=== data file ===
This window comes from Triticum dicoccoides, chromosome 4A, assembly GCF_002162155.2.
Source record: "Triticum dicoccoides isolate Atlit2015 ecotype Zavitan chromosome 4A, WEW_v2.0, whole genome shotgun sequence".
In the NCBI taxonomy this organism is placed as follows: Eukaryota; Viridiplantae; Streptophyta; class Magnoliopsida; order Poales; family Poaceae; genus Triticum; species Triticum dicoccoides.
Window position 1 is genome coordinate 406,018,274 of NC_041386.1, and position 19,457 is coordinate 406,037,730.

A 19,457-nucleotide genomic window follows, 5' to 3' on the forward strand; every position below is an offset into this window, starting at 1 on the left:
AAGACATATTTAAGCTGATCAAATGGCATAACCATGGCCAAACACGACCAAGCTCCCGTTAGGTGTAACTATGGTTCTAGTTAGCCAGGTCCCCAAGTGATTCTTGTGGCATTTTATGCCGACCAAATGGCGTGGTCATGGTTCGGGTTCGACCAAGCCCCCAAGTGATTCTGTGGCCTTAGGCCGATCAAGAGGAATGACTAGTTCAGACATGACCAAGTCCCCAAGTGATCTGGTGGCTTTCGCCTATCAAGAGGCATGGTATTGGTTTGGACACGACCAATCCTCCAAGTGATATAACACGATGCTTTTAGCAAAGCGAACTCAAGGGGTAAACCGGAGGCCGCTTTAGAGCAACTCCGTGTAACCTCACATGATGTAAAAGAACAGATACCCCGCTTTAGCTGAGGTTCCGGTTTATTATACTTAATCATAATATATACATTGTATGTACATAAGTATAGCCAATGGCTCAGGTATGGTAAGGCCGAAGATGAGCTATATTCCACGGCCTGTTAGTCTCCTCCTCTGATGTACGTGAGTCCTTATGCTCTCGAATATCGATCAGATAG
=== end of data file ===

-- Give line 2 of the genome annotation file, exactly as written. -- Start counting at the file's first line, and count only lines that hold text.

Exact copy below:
Source record: "Triticum dicoccoides isolate Atlit2015 ecotype Zavitan chromosome 4A, WEW_v2.0, whole genome shotgun sequence".